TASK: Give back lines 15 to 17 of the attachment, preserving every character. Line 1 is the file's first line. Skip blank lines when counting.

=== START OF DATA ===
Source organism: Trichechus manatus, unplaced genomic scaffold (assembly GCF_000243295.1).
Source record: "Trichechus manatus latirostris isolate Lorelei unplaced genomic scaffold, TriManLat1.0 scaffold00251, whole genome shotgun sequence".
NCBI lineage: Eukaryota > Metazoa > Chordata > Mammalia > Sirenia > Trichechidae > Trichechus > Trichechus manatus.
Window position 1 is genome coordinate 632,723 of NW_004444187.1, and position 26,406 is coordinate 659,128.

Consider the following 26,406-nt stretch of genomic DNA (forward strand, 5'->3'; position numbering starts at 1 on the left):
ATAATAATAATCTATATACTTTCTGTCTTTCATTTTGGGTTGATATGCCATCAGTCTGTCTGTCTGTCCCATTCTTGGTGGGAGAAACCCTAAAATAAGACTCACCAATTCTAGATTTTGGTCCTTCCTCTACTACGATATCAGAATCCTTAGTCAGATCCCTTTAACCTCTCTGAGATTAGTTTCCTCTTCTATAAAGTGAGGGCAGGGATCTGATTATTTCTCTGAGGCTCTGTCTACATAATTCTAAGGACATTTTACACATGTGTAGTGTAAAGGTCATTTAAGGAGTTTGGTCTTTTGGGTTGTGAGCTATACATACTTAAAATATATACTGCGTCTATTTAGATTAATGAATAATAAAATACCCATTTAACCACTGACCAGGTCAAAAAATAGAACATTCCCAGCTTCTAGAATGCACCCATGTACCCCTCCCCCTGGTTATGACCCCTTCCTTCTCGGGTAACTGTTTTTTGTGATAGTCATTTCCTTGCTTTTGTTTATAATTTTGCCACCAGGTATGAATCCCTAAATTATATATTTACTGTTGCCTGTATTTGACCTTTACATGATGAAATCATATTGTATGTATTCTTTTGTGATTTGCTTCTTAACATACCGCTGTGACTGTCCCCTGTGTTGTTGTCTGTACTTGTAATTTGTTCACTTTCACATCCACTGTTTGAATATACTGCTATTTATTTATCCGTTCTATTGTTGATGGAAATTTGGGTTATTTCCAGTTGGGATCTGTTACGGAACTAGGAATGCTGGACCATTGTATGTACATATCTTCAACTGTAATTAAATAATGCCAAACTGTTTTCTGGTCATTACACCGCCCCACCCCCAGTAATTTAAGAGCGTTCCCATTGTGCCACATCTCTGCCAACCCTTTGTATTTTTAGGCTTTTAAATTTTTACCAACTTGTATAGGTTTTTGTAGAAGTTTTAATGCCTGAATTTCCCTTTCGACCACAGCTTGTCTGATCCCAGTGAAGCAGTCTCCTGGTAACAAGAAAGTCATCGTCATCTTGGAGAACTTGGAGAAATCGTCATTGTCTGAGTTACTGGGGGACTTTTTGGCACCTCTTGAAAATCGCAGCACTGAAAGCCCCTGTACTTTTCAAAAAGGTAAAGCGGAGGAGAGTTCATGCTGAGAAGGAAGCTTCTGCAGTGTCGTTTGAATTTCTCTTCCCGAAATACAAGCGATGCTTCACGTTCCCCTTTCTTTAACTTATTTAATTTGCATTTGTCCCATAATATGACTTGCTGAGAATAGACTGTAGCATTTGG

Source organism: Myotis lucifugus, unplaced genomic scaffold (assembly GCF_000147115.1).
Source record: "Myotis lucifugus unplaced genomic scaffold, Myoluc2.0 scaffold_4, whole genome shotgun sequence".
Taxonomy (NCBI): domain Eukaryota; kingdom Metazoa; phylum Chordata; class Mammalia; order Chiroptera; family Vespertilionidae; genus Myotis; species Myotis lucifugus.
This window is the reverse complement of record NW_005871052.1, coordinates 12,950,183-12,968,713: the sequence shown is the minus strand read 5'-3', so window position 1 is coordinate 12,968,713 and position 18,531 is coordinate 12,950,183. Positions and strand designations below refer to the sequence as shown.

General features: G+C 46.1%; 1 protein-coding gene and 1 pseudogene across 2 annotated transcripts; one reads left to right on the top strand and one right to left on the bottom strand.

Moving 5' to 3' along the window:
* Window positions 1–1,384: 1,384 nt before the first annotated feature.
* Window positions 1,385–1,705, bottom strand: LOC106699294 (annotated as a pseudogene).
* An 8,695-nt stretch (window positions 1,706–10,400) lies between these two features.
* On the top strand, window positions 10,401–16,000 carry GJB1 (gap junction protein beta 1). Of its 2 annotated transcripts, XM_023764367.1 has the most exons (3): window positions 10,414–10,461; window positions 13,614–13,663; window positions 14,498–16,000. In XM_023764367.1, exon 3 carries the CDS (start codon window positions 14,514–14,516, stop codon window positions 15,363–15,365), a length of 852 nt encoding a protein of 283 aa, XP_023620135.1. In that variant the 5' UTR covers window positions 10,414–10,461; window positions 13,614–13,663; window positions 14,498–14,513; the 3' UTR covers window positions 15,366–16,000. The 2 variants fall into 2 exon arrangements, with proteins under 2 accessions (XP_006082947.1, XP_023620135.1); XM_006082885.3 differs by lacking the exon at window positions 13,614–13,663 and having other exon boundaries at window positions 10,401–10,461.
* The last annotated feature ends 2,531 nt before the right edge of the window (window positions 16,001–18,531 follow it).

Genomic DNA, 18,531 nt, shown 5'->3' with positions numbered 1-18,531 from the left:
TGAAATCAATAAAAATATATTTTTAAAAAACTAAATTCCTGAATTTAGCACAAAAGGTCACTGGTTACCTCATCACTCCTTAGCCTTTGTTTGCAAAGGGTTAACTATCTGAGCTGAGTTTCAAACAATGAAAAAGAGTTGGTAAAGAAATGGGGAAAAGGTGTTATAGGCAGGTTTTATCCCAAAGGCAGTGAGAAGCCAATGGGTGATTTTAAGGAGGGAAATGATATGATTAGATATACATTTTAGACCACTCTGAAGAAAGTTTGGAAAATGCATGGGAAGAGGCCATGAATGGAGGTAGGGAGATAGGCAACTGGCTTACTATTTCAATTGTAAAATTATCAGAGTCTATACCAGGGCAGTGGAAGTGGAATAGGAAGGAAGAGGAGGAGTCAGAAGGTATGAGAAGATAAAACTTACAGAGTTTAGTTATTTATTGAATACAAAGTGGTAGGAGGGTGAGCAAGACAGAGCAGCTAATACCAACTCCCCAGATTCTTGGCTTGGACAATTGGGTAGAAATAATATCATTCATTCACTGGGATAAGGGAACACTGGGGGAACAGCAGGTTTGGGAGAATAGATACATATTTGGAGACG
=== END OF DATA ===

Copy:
* An 8,695-nt stretch (window positions 1,706–10,400) lies between these two features.
* On the top strand, window positions 10,401–16,000 carry GJB1 (gap junction protein beta 1). Of its 2 annotated transcripts, XM_023764367.1 has the most exons (3): window positions 10,414–10,461; window positions 13,614–13,663; window positions 14,498–16,000. In XM_023764367.1, exon 3 carries the CDS (start codon window positions 14,514–14,516, stop codon window positions 15,363–15,365), a length of 852 nt encoding a protein of 283 aa, XP_023620135.1. In that variant the 5' UTR covers window positions 10,414–10,461; window positions 13,614–13,663; window positions 14,498–14,513; the 3' UTR covers window positions 15,366–16,000. The 2 variants fall into 2 exon arrangements, with proteins under 2 accessions (XP_006082947.1, XP_023620135.1); XM_006082885.3 differs by lacking the exon at window positions 13,614–13,663 and having other exon boundaries at window positions 10,401–10,461.
* The last annotated feature ends 2,531 nt before the right edge of the window (window positions 16,001–18,531 follow it).